In short, the board has no one to blame for its predicament but itself. There were plenty of warning signs that its CEO's predilections were more than peccadilloes, and the longer it kept him on, the greater its own liability grew. Now having finally acted, it may have boxed itself into a corner from which it can't be extricated, and Dov Charney may yet become the once and future CEO again.

Leaked: This coming device has every company salivating
The best investors consistently reap gigantic profits by recognizing true potential earlier and more accurately than anyone else. Let me cut right to the chase. There is a product in development that will revolutionize not just how we buy goods, but potentially how we interact with the companies we love on a daily basis. Analysts are already licking their chops at the sales potential. In order to outsmart Wall Street and realize multibagger returns, you will need The Motley Fool's new free report on the dream team responsible for this game-changing blockbuster. CLICK HERE NOW.

Rich Duprey has no position in any stocks mentioned. The Motley Fool owns shares of Capital One Financial.. Try any of our Foolish newsletter services free for 30 days. We Fools may not all hold the same opinions, but we all believe that considering a diverse range of insights makes us better investors. The Motley Fool has a disclosure policy.

Money to your ears - A great FREE investing resource for you

The best way to get your regular dose of market and money insights is our suite of free podcasts ... what we like to think of as “binge-worthy finance.”

Feb 1, 2016 at 5:03PM

Whether we're in the midst of earnings season or riding out the market's lulls, you want to know the best strategies for your money.

And you'll want to go beyond the hype of screaming TV personalities, fear-mongering ads, and "analysis" from people who might have your email address ... but no track record of success.

In short, you want a voice of reason you can count on.

A 2015 Business Insider article titled, "11 websites to bookmark if you want to get rich," rated The Motley Fool as the #1 place online to get smarter about investing.

And one of the easiest, most enjoyable, most valuable ways to get your regular dose of market and money insights is our suite of free podcasts ... what we like to think of as "binge-worthy finance."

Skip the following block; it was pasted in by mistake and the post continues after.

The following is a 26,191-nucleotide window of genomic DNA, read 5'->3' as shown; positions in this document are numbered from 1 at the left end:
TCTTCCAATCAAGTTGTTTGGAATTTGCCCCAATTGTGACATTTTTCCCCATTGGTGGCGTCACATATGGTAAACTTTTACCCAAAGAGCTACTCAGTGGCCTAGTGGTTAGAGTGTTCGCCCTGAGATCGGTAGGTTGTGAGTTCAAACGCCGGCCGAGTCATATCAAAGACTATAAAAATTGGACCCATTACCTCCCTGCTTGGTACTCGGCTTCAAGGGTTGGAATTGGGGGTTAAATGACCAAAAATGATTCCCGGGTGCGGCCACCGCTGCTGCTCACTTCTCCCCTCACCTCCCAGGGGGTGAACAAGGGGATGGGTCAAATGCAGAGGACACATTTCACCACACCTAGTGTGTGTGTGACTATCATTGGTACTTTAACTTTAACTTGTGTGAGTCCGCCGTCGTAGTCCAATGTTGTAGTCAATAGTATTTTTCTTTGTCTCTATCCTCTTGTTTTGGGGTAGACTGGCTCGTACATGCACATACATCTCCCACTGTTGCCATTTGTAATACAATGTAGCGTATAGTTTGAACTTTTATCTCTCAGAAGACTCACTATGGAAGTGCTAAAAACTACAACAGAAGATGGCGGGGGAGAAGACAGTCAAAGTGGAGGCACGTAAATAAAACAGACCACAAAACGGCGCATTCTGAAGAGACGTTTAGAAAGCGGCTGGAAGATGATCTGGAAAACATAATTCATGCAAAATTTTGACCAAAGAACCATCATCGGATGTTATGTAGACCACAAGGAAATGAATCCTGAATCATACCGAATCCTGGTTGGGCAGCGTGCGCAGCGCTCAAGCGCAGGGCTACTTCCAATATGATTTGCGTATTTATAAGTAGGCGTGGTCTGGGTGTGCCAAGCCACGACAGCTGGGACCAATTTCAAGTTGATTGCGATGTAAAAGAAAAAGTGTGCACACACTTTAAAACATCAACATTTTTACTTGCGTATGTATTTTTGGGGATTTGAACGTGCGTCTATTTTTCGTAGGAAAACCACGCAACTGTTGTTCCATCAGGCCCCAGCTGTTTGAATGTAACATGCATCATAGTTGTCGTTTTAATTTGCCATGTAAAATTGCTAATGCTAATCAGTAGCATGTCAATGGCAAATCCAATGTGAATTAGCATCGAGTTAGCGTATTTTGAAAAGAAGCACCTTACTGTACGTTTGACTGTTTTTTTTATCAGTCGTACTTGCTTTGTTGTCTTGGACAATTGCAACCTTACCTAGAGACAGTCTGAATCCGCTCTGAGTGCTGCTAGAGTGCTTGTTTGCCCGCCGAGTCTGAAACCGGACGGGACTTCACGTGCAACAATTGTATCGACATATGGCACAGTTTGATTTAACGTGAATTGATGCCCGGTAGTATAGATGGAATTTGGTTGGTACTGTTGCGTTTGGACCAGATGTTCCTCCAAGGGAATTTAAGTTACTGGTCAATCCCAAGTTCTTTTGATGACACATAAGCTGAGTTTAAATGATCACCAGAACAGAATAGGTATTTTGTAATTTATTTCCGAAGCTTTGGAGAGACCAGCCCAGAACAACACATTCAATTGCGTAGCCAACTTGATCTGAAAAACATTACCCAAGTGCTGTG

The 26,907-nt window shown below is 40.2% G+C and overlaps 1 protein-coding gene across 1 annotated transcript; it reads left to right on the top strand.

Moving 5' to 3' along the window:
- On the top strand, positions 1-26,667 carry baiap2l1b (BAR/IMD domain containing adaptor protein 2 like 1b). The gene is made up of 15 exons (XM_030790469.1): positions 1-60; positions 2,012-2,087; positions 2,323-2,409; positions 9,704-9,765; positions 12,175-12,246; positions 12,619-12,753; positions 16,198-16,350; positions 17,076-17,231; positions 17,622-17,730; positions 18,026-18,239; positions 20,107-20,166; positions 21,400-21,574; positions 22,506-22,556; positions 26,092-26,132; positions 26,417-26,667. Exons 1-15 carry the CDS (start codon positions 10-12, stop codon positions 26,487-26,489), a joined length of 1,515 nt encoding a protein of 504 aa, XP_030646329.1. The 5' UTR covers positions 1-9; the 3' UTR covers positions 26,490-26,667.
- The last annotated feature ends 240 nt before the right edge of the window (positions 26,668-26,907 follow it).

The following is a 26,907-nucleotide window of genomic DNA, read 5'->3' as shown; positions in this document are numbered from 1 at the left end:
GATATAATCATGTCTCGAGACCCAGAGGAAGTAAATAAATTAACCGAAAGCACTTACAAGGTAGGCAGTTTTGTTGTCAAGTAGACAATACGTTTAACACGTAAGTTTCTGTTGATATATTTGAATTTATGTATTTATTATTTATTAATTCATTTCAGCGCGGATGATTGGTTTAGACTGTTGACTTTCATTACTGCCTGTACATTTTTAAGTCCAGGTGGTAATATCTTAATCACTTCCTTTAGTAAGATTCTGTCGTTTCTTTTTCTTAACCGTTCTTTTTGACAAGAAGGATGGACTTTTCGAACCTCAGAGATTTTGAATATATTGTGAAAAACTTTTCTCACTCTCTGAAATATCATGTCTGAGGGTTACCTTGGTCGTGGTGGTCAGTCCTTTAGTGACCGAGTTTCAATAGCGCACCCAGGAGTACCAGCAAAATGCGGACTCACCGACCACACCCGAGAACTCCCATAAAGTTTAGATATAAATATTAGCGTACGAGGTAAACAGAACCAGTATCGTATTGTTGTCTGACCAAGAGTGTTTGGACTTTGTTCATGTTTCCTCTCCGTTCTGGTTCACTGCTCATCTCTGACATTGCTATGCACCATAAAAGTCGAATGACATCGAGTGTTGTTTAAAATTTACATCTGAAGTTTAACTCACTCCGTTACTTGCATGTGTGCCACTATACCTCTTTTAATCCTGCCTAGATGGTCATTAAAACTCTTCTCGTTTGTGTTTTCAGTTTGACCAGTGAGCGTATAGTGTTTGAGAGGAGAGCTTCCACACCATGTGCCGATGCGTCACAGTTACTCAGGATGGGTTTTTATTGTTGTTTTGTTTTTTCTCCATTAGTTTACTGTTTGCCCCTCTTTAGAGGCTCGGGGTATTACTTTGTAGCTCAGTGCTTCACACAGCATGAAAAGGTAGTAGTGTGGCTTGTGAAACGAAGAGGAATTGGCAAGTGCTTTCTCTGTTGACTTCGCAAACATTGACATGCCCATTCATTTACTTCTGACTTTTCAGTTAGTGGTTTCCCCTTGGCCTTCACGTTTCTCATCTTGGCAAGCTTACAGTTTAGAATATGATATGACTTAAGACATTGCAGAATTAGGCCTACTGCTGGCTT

Whether you make it part of your daily commute or you save up and listen to a handful of episodes for your 50-mile bike rides or long soaks in a bubble bath (or both!), the podcasts make sense of your money.

And unlike so many who want to make the subjects of personal finance and investing complicated and scary, our podcasts are clear, insightful, and (yes, it's true) fun.

Our free suite of podcasts

Motley Fool Money features a team of our analysts discussing the week's top business and investing stories, interviews, and an inside look at the stocks on our radar. The show is also heard weekly on dozens of radio stations across the country.

The hosts of Motley Fool Answers challenge the conventional wisdom on life's biggest financial issues to reveal what you really need to know to make smart money moves.

David Gardner, co-founder of The Motley Fool, is among the most respected and trusted sources on investing. And he's the host of Rule Breaker Investing, in which he shares his insights into today's most innovative and disruptive companies ... and how to profit from them.

Market Foolery is our daily look at stocks in the news, as well as the top business and investing stories.

And Industry Focus offers a deeper dive into a specific industry and the stories making headlines. Healthcare, technology, energy, consumer goods, and other industries take turns in the spotlight.

They're all informative, entertaining, and eminently listenable. Rule Breaker Investing and Answers are timeless, so it's worth going back to and listening from the very start; the other three are focused more on today's events, so listen to the most recent first.

All are available for free at

If you're looking for a friendly voice ... with great advice on how to make the most of your money ... from a business with a lengthy track record of success ... in clear, compelling language ... I encourage you to give a listen to our free podcasts.

Head to, give them a spin, and you can subscribe there (at iTunes, Stitcher, or our other partners) if you want to receive them regularly.

It's money to your ears.


Compare Brokers